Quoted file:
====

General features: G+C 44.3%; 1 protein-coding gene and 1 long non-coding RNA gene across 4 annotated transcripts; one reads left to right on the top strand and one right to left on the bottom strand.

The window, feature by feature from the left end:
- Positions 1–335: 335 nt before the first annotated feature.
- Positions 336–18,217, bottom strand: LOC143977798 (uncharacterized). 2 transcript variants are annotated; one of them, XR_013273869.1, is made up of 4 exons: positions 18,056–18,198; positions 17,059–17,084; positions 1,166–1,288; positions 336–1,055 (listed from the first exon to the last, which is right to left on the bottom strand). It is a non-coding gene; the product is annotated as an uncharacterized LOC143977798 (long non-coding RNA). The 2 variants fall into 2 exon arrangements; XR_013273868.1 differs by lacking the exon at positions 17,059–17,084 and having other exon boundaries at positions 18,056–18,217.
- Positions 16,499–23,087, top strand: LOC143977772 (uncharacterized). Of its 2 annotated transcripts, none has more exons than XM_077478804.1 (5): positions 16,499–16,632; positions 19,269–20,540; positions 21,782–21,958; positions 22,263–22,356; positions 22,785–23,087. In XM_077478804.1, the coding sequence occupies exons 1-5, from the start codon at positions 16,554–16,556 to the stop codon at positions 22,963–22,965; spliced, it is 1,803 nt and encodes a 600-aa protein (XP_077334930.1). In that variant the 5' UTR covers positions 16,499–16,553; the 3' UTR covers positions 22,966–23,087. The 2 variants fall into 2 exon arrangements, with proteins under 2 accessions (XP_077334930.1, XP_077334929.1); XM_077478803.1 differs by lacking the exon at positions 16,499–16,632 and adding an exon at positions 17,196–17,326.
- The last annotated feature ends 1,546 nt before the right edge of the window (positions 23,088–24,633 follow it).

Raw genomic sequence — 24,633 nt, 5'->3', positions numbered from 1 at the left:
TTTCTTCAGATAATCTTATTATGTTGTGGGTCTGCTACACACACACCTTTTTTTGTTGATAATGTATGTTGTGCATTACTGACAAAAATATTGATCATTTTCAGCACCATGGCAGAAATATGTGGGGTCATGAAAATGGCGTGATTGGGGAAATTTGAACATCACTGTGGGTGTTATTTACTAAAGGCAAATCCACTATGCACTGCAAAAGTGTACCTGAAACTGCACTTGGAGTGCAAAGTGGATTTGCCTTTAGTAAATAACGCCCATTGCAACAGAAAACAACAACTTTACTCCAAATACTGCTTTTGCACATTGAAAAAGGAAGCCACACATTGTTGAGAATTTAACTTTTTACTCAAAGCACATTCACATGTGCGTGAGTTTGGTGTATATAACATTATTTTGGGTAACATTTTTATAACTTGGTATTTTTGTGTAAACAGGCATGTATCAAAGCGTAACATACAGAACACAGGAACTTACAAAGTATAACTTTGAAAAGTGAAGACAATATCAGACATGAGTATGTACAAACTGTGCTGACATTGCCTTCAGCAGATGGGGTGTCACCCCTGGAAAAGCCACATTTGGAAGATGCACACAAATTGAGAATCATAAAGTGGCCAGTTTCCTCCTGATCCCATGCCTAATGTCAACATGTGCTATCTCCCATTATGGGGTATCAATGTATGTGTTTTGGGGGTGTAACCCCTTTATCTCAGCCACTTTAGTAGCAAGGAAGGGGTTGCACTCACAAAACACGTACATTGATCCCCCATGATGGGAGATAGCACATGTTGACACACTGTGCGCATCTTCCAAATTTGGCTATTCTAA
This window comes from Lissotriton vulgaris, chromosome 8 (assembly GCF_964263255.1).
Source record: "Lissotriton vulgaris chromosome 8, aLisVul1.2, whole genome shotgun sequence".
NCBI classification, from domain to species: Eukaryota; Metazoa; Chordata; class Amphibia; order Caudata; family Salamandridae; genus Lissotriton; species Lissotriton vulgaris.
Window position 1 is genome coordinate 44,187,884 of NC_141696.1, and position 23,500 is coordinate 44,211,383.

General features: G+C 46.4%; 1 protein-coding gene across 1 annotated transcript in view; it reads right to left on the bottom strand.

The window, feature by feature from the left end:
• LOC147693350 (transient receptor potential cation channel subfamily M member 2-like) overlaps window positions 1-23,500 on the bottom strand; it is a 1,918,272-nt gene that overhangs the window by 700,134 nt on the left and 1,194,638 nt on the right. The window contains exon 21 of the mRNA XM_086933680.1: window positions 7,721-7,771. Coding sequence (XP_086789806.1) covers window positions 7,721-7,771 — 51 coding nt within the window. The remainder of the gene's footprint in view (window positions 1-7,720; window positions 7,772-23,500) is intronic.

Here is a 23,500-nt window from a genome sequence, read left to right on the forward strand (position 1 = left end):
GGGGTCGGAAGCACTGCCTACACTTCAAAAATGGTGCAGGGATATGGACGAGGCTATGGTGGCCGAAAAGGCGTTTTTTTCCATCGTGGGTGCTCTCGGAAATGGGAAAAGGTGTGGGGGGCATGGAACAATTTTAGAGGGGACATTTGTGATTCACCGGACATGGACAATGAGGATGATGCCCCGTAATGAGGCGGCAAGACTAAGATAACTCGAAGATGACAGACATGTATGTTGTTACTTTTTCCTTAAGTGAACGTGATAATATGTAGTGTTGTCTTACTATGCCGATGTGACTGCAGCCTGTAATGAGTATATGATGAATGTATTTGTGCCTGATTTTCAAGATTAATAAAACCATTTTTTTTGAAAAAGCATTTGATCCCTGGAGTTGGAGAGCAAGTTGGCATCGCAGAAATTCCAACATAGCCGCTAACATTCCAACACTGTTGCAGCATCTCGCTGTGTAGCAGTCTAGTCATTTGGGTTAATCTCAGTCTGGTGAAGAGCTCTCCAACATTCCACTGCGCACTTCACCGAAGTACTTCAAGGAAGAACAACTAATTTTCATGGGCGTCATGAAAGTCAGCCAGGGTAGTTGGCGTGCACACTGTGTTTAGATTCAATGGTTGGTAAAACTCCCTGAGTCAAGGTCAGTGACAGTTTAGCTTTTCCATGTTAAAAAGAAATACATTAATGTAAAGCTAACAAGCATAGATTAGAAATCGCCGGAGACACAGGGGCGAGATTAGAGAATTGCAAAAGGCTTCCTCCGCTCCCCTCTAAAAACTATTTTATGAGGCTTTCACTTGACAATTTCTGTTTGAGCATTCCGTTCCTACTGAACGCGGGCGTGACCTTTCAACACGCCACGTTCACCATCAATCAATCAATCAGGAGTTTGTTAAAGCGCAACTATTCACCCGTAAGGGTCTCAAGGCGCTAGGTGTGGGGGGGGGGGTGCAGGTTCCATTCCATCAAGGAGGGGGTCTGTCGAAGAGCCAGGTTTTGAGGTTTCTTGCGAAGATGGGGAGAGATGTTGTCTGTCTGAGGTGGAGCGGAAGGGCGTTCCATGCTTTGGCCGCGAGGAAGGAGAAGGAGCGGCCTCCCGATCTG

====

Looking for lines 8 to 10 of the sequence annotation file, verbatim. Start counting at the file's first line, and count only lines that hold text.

TTTCTTCAGATAATCTTATTATGTTGTGGGTCTGCTACACACACACCTTTTTTTGTTGATAATGTATGTTGTGCATTACTGACAAAAATATTGATCATTTTCAGCACCATGGCAGAAATATGTGGGGTCATGAAAATGGCGTGATTGGGGAAATTTGAACATCACTGTGGGTGTTATTTACTAAAGGCAAATCCACTATGCACTGCAAAAGTGTACCTGAAACTGCACTTGGAGTGCAAAGTGGATTTGCCTTTAGTAAATAACGCCCATTGCAACAGAAAACAACAACTTTACTCCAAATACTGCTTTTGCACATTGAAAAAGGAAGCCACACATTGTTGAGAATTTAACTTTTTACTCAAAGCACATTCACATGTGCGTGAGTTTGGTGTATATAACATTATTTTGGGTAACATTTTTATAACTTGGTATTTTTGTGTAAACAGGCATGTATCAAAGCGTAACATACAGAACACAGGAACTTACAAAGTATAACTTTGAAAAGTGAAGACAATATCAGACATGAGTATGTACAAACTGTGCTGACATTGCCTTCAGCAGATGGGGTGTCACCCCTGGAAAAGCCACATTTGGAAGATGCACACAAATTGAGAATCATAAAGTGGCCAGTTTCCTCCTGATCCCATGCCTAATGTCAACATGTGCTATCTCCCATTATGGGGTATCAATGTATGTGTTTTGGGGGTGTAACCCCTTTATCTCAGCCACTTTAGTAGCAAGGAAGGGGTTGCACTCACAAAACACGTACATTGATCCCCCATGATGGGAGATAGCACATGTTGACACACTGTGCGCATCTTCCAAATTTGGCTATTCTAA
This window comes from Lissotriton vulgaris, chromosome 8 (assembly GCF_964263255.1).
Source record: "Lissotriton vulgaris chromosome 8, aLisVul1.2, whole genome shotgun sequence".